Two cups of oil. Thirty-two eggs.
This is the beginning of my mother’s matzah ball recipe — and while it serves for the entire week, we still eat two at every holiday meal.
Matzah balls are just one of the heavy, carbohydrate-laden dishes common to Passover meals, and a disaster for a struggling dieter.
“Every year at the holidays, it’s always a question: How can I eat healthy, how can I avoid gaining weight?” said Bonnie Giller, a nutritionist and dietician for 20 years.
“Passover in particular — all the recipes are high in fat, oil, eggs, sugar.”
Giller has for years been creating Passover recipes and menus for her clients — many of them religious — in her West Hempstead, L.I., practice. And now the public can get the recipes for her low-fat dishes in her new book “Passover the Healthy Way” (AuthorHouse, $21.95). With more than 100 recipes, the book provides healthier alternatives and substitutions within the Passover restrictions, from soup through dessert.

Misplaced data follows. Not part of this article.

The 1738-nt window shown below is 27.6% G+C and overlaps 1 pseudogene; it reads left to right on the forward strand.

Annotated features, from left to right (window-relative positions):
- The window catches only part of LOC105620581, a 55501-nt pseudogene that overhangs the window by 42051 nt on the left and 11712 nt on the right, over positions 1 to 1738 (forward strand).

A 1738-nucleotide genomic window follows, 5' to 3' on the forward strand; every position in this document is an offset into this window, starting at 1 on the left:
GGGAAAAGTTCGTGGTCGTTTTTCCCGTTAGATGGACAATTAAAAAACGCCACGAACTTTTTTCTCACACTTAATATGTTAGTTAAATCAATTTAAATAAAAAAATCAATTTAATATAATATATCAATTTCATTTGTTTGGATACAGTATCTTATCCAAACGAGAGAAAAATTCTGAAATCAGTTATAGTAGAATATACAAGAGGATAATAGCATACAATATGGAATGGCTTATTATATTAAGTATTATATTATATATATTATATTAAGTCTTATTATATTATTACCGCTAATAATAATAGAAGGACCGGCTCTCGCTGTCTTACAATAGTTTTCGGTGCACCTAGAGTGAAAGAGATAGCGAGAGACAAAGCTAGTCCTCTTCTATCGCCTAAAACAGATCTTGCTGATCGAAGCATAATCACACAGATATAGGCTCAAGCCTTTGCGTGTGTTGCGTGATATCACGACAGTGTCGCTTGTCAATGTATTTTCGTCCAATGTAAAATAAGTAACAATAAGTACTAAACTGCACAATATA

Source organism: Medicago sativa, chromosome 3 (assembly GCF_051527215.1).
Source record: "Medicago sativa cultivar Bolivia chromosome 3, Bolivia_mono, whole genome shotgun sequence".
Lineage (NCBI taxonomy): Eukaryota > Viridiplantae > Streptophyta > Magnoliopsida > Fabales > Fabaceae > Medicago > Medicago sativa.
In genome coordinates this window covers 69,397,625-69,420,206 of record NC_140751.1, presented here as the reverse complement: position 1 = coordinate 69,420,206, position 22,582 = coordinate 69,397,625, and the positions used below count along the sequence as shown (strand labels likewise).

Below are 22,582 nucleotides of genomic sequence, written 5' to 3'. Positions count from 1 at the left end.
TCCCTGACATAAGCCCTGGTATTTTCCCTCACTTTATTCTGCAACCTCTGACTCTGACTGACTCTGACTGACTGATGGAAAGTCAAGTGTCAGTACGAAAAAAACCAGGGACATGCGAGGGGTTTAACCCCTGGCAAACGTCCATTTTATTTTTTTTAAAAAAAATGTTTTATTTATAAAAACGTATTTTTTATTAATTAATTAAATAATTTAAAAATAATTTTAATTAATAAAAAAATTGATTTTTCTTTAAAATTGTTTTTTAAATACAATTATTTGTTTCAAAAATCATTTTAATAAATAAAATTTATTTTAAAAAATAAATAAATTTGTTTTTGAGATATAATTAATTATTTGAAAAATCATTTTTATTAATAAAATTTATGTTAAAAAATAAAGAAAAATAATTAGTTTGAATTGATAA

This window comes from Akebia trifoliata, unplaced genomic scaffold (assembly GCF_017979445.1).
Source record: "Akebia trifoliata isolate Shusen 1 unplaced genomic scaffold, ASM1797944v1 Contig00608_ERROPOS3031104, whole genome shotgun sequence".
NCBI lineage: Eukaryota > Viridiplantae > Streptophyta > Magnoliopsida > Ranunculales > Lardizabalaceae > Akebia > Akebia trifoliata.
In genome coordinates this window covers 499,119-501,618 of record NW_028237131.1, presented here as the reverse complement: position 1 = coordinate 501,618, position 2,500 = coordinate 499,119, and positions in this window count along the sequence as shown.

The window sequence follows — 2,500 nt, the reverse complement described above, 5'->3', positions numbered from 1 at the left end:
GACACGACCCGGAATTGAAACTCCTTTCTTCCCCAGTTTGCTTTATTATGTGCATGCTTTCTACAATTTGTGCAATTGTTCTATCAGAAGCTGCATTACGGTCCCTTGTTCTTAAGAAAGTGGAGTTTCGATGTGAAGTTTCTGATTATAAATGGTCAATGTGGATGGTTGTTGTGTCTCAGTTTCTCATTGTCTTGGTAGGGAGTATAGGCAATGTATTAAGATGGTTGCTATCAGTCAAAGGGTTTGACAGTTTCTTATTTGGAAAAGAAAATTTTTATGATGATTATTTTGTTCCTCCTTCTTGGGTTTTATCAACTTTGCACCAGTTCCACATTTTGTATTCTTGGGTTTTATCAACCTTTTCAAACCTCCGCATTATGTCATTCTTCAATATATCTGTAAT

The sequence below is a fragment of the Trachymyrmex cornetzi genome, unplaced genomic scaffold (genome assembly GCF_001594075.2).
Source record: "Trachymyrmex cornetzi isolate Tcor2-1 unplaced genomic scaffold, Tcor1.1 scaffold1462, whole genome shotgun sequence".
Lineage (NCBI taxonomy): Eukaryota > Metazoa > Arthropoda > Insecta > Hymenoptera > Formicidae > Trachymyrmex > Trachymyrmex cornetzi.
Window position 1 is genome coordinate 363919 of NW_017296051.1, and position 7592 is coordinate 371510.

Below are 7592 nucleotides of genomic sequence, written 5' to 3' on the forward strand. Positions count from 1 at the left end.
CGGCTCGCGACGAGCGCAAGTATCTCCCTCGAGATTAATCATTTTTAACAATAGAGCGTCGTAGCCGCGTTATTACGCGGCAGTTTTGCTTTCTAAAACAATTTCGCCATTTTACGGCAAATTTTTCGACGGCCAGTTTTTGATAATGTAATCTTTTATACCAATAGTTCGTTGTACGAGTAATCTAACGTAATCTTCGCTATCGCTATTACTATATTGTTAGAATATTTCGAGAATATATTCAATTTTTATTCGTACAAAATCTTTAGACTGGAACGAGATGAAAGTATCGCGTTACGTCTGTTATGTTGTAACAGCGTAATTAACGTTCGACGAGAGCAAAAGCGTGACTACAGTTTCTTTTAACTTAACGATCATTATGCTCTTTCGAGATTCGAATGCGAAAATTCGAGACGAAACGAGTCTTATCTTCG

Passover may come for just one week a year, but “one of the things I try to teach my clients is that we don’t diet — it’s not something you go on and go off; it’s really a healthy way of life,” she said. “There are always going to be events, holidays, things that come up.”
So with substitutions and alterations to traditional dishes — use applesauce for oil, dried fruit instead of chocolate chips and toast nuts to maximize flavor (enabling one to use less) — the fear of weight gain on Passover can be lifted. Recipes like Quinoa with Peppers and Sweet and Sour Cabbage are both filling and light.
“You can still eat healthy and eat matzah,” said Giller of the ubiquitous Passover ingredient — “as long as you eat in moderation.”
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